One of the things I find most frustrating about VBA for Excel is the lack of a native sorting method for arrays. Perhaps it’s because there’s the option of sorting it on the worksheet, but that’s not always viable.

This post is mainly just a store for VBA implementations of sorting algorithms and will probably be updated as and when I come across other algorithms that seem like they’d be useful in VBA code.

Each of the functions has been implemented in a way which allows you to specify the sort order, with a default of descending. It also allows you to specify what column of the array to sort on. The syntax is myArray = AlgorithmName(inputArray, 0, Descending = False) which will return an array sorted in ascending order by the values in the first column.

Worth noting is that although comb sort is generally faster than bubble sort, it is not “stable”, meaning that identical items will not necessarily preserve their order from before sorting. This means that if you want to sort by one column and then by another, while keeping the results of the first sort in their sorted order you will need to use bubble sort. Where this isn’t important, comb sort is probably a better choice.

Bubble sort

In developing the Pareto frontier code I had to search around on the net for a good sort method and came across Andy Pope’s implementation of bubble sort. This code is based on that.

Comb sort

Bubble sort is well known for being a slow algorithm as the length of the list to be sorted increases so I decided to take a look around for other algorithms to implement. The Wikipedia page for sorting algorithms came up. The summary of comb sort seemed promising, particularly given the comment that it took only a small amount of code.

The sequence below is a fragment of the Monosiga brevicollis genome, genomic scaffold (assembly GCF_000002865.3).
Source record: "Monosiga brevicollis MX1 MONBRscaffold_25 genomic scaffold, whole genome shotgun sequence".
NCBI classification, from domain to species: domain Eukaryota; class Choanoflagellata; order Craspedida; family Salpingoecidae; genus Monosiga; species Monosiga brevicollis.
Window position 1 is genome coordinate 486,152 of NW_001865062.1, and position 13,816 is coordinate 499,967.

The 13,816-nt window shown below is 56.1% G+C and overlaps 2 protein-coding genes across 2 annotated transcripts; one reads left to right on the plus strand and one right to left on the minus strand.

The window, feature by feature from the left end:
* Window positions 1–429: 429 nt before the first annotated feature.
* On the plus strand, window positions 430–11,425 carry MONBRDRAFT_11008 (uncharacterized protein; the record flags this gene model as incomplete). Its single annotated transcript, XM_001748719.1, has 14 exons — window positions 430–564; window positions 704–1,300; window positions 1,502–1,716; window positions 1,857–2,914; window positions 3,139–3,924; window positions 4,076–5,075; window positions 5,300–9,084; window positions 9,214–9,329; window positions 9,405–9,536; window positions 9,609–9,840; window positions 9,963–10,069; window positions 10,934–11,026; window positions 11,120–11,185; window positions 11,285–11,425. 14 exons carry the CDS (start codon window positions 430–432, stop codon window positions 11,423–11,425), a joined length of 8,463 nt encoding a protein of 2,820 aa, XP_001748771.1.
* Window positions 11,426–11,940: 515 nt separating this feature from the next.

The following code is based on the pseudocode on the Wikipedia page for comb sort.

Happy sorting!

Jamie Bull | jamiebull1@gmail.com

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7 Comments on “Sorting functions for VBA”

  • David says:

    Can you show a sample implementation of the algo? I.e., what are the arguments?

    • Jamie Bull says:

      A sample would be mySortedArray = CombSort(inputArray, 0, Descending = False) which will return an array sorted in ascending order by the values in column 0.

  • Martin Rüegg says:

    thank you for your code!

    I’ve found, that your current CombSort would not correctly sort Array(“test2″,”test3″,”test1”) unless you removing the the following line

    Do Until (i + Gap) >= UBound(TempArray)

    to

    Do Until (i + Gap) > UBound(TempArray)

    additionally in both functions you could simply use

    Dim Temp As Variant
    '...
    Temp = TempArray(i, Col)
    '...
    TempArray(i + Gap, Col) = Temp

    instead of

    Dim Temp() As Variant
    '...
    ReDim Temp(0 To UBound(TempArray, 2))
    '...
    Temp(Col) = TempArray(i, Col)
    '...
    TempArray(i + Gap, Col) = Temp(Col)

    as you store only one field at the time anyway, which would lower the memory footprint.

    furthermore you can shorten both functions by using

    If ((TempArray(i, SortIndex) TempArray(i + Gap, SortIndex)) And Descending = False) Then

    instead of your if … elseif … end if-statement and thus have to write the actual copy-block only once.
    brgds,
    martin.

    • Martin Rüegg says:

      actually, the code

      If ((TempArray(i, SortIndex) TempArray(i + Gap, SortIndex)) And Descending = False) Then

      can be further compacted by simply using

      If TempArray(i, SortIndex) TempArray(i + Gap, SortIndex) Then

      brgds,
      martin.

      PS: my code was – and will probably again – not displayed correctly. some parts in the if-clause has simply been discarded. trying to use -pre- instead of -code- in the following sample

      • Martin Rüegg says:

        aha, > has to be written as >. horrible.

        so my short version would read:

        the longer version was:

  • Martin Rüegg says:

    … of course, the short version is wrong …! 😀

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